Deformed wing virus

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honey bee with "Deformed wings" (click on image to enlarge it)
Source: Wikimedia Commons

Deformed wing virus (DWV)

The virus is wide-spread and affects honey bee colonies. It may not cause apparent symptoms or results in wing deformity. The wings are often tiny or undeveloped. Other abnormalities may also become visible. Infected bees only live for about 2 days and are normally expelled from the hive. The virus disease can be transmitted by Varroa destructor.

The particles of DWV are icosahedral and about 30 nm wide. The RNA genome has a length of about 10,000 nt and encodes a large polyprotein. Several, closely related variants of DWV have been described. This includes a virus that has been named "Varroa destructor virus 1". This virus is also called DWV Type B and has been originally isolated from the parasitic honey bee mite Varroa destructor. Type B typically causes few symptoms.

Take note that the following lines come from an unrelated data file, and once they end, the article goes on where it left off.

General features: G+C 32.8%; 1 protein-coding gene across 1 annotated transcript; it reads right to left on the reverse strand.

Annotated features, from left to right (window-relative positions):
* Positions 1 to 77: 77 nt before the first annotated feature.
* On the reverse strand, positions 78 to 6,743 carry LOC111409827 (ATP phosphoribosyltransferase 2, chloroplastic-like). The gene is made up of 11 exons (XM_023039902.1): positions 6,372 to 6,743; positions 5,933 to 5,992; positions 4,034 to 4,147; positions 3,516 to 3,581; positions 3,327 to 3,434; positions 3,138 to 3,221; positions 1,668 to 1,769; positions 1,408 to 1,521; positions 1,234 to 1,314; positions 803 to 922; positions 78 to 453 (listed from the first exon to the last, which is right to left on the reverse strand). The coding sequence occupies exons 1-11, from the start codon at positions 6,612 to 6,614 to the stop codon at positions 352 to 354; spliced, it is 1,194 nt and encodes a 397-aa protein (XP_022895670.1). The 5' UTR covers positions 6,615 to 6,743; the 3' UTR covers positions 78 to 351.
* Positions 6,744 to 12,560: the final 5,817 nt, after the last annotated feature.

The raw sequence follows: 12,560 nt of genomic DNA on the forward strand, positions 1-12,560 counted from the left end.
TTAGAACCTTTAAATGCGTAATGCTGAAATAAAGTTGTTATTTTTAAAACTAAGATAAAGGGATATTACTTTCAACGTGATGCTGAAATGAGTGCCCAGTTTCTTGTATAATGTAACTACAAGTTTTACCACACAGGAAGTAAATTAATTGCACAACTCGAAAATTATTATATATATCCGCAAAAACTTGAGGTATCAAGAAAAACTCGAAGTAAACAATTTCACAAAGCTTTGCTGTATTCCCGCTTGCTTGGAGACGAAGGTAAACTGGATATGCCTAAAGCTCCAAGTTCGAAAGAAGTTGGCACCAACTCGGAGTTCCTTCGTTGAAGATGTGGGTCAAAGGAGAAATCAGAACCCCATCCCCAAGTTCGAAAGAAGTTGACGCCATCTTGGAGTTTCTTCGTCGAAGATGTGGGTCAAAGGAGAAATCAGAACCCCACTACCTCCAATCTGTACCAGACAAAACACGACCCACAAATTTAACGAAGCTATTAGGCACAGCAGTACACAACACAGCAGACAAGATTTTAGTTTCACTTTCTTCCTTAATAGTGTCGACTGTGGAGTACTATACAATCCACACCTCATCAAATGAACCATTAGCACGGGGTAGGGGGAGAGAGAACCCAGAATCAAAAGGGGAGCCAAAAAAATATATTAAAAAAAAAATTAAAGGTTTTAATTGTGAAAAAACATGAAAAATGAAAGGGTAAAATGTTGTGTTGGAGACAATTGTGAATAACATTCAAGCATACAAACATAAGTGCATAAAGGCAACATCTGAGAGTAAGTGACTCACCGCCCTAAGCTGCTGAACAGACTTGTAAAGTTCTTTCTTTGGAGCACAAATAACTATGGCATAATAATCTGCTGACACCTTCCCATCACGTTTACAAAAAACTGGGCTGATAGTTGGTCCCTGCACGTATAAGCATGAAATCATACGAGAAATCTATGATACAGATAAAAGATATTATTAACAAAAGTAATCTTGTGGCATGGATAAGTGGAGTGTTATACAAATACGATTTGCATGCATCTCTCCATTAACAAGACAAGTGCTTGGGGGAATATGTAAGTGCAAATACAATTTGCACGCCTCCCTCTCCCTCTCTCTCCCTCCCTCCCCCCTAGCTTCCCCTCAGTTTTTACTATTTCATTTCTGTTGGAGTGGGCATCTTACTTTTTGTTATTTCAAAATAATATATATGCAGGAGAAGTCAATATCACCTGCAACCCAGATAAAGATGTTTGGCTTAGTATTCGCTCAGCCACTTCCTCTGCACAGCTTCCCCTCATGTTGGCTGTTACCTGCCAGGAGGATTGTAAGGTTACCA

Vernacular names
• Deutsch: Verkrüppelte-Flügelvirus
• English: Deformed wing virus
• Español: virus de las alas deformes
• Français: virus des ailes déformées

The virus belongs to the genus Iflavirus, family Iflaviridae. These are insect viruses similar to the Infectious flacherie virus which infects silkworms. They contain single-stranded positive-sense RNA.

For details see the respective page in Wikipedia.